Among the 51 bishops of the see, two are particularly intitled to a place in this work for their distinguished application and eminent proficiency in the subjects of it. Bishop Nicolson, son of Joseph Nicolson, rector of Plumland in this county, whose various writings are enumerated in Dr. Burn's History of Cumberland [n], for which he left such ample materials in three volumes folio, and one in octavo; the former bequeathed by him to the dean and chapter, the latter to his nephew Joseph Nicolson of Hawksdale, esq; Dr. Burn's coadjutor in his publication: Bishop Lyttelton, whose attention to the interests of antiquarian science while he was president of the Society of Antiquities found so faith-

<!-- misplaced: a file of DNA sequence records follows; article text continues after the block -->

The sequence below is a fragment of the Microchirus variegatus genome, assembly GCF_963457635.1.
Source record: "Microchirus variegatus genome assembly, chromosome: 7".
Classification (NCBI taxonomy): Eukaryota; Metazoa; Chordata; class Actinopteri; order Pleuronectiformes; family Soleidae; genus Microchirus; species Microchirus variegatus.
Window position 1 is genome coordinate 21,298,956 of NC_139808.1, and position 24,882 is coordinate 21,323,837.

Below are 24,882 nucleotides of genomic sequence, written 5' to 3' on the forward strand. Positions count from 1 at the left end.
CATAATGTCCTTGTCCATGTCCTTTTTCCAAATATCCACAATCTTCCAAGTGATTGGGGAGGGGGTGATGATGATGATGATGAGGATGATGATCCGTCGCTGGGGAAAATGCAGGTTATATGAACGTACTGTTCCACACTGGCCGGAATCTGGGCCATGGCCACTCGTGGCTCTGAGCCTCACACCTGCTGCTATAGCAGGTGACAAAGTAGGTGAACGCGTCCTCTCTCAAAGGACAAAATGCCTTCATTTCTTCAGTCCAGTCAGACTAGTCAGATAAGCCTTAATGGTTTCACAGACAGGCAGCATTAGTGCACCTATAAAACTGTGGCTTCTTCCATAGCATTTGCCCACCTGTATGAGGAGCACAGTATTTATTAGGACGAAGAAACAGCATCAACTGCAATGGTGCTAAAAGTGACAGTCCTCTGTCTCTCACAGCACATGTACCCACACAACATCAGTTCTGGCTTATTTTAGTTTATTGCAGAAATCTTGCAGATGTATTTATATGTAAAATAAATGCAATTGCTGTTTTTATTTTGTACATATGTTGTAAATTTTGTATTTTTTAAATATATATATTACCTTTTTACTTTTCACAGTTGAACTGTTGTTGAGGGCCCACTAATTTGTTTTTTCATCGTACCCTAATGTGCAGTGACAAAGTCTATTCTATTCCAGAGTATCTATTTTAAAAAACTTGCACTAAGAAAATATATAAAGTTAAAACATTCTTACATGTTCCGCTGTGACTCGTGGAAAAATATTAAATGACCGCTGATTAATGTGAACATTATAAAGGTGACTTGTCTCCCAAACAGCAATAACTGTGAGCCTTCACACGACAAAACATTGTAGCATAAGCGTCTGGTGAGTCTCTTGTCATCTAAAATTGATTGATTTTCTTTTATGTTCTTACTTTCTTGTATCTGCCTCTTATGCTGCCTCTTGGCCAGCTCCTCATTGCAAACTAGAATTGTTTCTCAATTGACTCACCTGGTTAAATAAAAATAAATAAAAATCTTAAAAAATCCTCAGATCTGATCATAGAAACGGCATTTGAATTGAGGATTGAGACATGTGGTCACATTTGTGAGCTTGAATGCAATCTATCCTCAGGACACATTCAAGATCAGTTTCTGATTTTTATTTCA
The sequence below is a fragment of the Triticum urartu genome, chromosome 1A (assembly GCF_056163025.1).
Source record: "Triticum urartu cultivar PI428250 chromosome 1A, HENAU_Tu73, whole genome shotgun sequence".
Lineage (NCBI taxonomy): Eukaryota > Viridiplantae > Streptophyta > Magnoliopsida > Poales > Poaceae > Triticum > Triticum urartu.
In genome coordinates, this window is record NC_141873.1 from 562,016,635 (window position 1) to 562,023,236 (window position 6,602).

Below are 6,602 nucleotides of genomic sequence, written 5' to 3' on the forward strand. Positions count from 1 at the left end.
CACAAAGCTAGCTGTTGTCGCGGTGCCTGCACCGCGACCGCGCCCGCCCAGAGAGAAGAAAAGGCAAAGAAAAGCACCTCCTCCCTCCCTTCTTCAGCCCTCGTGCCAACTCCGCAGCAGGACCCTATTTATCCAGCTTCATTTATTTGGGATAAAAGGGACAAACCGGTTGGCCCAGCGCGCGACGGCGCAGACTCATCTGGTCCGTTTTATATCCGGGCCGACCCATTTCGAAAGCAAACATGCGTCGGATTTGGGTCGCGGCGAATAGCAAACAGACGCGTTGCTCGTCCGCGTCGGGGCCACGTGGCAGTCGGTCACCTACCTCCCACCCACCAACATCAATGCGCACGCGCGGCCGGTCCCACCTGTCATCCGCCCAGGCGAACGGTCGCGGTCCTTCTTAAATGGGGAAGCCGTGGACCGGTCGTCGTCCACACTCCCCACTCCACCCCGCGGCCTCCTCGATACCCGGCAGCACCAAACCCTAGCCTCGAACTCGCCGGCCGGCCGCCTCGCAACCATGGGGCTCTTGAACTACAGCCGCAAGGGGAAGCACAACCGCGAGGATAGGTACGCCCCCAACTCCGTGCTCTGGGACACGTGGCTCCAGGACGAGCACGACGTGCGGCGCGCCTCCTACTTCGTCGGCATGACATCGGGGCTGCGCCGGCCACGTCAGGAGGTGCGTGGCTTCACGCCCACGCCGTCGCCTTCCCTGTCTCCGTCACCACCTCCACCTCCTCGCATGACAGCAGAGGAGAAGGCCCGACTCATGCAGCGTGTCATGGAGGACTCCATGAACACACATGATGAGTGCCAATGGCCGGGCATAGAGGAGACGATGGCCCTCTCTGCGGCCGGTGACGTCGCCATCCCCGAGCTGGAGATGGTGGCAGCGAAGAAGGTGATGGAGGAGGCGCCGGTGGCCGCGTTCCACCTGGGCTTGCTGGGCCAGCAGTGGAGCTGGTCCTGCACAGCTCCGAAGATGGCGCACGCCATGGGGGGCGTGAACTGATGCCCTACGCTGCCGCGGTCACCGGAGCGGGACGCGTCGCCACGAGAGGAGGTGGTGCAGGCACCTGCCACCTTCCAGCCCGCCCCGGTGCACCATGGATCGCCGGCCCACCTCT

[x] Tan. 78.
[y] Ib. 77.
[z] Horsl. 409.
[a] Anton. p.37. MS. n.
[b] Hist. I.
[c] See Simler's Antoninus, p.281.
[d] P. 108.
[e] Cumb. xxxix.
[f] Horsl. 265.
[g] Cumb. xxiv. Horsl. 258. Dr. Gale saw it at general Stanwic's. MS. Ant.
[h] MS. letter among Mr. Allan's.
[i] Dugd. Bar. II. 97.
[k] Dugd. Bar. II. 281.
[l] Archaeol. I. 168.
[m] Burn, II. 228-310.
[n] Burn, I. 120.